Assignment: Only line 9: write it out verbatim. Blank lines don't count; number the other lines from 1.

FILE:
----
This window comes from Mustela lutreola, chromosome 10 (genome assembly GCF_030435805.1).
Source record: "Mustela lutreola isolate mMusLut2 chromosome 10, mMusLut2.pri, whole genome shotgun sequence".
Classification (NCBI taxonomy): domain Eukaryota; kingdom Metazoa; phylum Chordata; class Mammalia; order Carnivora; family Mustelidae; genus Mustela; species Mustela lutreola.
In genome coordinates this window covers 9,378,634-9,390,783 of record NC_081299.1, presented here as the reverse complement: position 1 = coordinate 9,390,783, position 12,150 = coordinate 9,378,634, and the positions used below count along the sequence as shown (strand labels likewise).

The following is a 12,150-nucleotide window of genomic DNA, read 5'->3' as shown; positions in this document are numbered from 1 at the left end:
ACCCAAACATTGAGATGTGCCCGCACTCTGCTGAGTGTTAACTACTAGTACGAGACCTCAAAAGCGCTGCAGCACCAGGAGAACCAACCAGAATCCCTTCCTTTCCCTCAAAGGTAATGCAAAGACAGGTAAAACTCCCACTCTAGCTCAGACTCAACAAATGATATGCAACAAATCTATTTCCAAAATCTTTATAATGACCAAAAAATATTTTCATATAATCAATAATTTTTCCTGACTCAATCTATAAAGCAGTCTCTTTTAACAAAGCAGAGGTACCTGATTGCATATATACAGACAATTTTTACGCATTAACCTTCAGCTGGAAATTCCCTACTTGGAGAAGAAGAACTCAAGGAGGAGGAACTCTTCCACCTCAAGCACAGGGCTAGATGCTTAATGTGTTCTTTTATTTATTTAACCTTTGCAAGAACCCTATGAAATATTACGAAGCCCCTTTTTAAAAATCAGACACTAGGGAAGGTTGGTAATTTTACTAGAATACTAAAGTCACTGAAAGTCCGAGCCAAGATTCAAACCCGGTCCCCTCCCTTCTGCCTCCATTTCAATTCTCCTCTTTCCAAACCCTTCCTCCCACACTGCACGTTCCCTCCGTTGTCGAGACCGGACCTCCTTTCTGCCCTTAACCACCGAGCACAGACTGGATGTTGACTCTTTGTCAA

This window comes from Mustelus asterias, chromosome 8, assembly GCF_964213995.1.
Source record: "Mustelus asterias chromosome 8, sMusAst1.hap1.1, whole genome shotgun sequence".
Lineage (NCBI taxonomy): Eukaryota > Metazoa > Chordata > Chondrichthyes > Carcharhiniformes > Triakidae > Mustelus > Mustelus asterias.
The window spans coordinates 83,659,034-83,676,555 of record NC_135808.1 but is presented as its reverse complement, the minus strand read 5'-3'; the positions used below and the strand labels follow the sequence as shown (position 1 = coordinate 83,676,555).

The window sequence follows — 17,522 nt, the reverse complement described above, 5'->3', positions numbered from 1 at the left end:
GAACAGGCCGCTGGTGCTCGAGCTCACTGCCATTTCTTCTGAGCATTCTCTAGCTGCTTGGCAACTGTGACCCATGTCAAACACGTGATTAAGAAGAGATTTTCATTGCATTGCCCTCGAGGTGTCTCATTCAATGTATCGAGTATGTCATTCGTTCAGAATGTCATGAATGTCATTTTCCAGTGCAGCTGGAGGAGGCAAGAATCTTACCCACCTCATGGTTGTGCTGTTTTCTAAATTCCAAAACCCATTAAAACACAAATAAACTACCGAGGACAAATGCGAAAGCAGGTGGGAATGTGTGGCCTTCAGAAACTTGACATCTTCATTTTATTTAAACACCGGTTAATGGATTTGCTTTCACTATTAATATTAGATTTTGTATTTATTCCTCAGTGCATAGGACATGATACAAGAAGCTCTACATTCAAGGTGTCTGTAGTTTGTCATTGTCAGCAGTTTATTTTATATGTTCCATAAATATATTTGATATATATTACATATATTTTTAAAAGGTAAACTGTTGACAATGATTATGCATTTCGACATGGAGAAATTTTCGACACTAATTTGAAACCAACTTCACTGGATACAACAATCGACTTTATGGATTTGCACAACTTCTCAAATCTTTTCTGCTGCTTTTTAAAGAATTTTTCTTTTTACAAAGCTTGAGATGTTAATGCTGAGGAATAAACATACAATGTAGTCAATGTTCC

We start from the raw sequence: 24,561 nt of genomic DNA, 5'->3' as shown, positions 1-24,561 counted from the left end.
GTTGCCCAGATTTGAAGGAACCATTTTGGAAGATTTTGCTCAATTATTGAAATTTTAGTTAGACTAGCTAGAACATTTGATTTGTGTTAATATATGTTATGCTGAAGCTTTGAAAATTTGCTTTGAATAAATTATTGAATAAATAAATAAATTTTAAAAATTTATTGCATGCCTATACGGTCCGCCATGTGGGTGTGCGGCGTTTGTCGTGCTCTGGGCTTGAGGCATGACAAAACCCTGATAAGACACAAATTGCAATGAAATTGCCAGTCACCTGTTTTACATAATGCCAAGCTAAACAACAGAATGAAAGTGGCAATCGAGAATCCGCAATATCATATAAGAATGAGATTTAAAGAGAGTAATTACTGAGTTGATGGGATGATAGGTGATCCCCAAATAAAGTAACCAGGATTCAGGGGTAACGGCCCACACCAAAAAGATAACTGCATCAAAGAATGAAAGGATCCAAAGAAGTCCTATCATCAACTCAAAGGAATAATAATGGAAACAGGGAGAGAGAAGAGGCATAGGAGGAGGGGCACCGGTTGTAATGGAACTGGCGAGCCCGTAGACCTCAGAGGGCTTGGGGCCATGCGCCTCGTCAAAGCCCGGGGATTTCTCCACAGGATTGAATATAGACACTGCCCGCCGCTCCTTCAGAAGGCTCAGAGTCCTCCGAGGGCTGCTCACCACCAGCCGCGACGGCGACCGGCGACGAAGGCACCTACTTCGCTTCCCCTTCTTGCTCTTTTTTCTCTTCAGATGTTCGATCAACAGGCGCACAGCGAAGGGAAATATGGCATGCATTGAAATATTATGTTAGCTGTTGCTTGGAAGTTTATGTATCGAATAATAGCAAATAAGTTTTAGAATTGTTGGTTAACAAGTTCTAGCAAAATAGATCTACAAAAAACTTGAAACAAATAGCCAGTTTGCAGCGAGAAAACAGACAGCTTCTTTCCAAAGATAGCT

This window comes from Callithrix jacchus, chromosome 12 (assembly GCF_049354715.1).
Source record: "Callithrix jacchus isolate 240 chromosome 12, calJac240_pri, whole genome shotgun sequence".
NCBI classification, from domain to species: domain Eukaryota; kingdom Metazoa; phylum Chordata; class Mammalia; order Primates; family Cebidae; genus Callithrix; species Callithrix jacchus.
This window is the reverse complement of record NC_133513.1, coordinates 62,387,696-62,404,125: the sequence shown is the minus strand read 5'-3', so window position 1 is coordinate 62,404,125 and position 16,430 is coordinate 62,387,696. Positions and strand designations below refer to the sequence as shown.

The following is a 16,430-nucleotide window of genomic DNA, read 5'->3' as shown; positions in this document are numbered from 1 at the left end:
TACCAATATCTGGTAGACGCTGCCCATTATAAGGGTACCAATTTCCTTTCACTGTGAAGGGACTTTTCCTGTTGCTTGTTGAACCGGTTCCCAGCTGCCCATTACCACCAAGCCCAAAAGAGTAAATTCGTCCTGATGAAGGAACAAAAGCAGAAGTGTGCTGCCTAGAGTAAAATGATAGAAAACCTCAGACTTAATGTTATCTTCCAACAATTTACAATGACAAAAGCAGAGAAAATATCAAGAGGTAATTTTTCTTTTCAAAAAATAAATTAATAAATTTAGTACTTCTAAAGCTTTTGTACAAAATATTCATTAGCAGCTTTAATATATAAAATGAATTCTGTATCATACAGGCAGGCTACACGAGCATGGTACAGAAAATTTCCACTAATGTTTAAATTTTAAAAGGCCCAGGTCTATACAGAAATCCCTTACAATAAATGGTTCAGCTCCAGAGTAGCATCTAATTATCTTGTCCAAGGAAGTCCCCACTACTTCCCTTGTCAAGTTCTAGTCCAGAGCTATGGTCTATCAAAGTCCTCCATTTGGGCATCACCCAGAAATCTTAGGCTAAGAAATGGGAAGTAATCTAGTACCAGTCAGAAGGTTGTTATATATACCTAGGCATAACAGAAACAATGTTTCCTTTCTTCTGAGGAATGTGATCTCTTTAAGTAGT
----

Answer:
Lineage (NCBI taxonomy): Eukaryota > Metazoa > Chordata > Chondrichthyes > Carcharhiniformes > Triakidae > Mustelus > Mustelus asterias.